Moreover, most heart conditions and hypertension require a change in lifestyle especially diet, for a person who can only afford fast food, this creates a challenge in adherence to treatment. Research shows that amongst the Americans with hypertension only, about 30 percent of them have their blood pressure under control (Rathus and Nevid, 2005). Various reasons have been cited for this poor compliance rate.
Among these are access to health care, socio-economic reasons, and behavioral as well as personality reasons. Sociocultural factors such as low income and discrimination usually affect people from a low socioeconomic status making management of conditions such as heart diseases and hypertension difficult.
To be able to provide effective and quality health care to an individual with either of the two chronic conditions, it is important to use the multifactorial model in the assessment of the individual. This will yield the information necessary to assist the client in improving their health.
For instance, it is important to know about the history of medication, since this will have a bearing on what medication the patient may get or not get. Further, family history is important since it could result in the detection of other family members who are at risk. This will provide an opportunity for early intervention and therefore better health. Holistic assessment will help generate information that could hinder the patient’s management of their condition.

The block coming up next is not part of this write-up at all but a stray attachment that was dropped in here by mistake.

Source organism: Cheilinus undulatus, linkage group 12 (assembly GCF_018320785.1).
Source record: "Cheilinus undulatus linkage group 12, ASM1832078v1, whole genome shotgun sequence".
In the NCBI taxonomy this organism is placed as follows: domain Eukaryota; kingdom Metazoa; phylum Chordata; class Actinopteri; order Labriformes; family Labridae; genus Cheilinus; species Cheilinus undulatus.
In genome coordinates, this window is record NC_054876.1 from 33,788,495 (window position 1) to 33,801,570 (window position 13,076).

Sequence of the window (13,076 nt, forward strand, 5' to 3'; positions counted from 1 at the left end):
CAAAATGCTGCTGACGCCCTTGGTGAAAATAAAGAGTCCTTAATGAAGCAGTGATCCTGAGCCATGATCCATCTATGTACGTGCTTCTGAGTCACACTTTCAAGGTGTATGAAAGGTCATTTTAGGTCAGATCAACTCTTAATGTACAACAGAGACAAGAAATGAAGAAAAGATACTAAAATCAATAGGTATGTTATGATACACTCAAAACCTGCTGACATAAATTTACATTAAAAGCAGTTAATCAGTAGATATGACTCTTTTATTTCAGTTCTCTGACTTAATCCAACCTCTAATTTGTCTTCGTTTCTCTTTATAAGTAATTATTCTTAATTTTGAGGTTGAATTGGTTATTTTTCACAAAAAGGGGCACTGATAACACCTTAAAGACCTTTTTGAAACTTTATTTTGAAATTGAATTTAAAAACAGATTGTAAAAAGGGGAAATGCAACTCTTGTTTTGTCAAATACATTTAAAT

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Once these challenges have been identified then the patient can be assisted to overcome them. In addition, in dealing with a hypertensive patient or one with a heart condition, it may be necessary to involve the family and friends of the patient where possible.
This provides them with social support to help them deal with their condition especially if it has been newly diagnosed. Sometimes involvement in a support group, for patients who may have other problems like depression, anxiety is helpful in getting the patient to deal with their condition better. Some patients may even benefit from financial help from sponsoring groups. This would be found where the person assessing a patient has conducted a holistic assessment with a multifactorial approach to managing the patient’s condition.
The multi-factorial model provides for diversity in managing a patient’s condition so that there is more inclusion of the person and personal adjustment is promoted and thus their health is improved (Rathus and Nevid, 2005). A combination of psychological, socio-cultural, personality, behavioral and biological factors affect how soon a patient gets back to good health after an illness and how long they can stay in optimum health.
National Research Council, 2001, An Integrative approach to new horizons in health, Future Directions for Social and Behavioral Sciences, National Health Institute, National Academies Press.
Rathus SA and Nevid JS, 2005, Psychology and life’s challenges: Adjustment in the new millennium, Hoboken, John Wiley and Sons, New Jersey.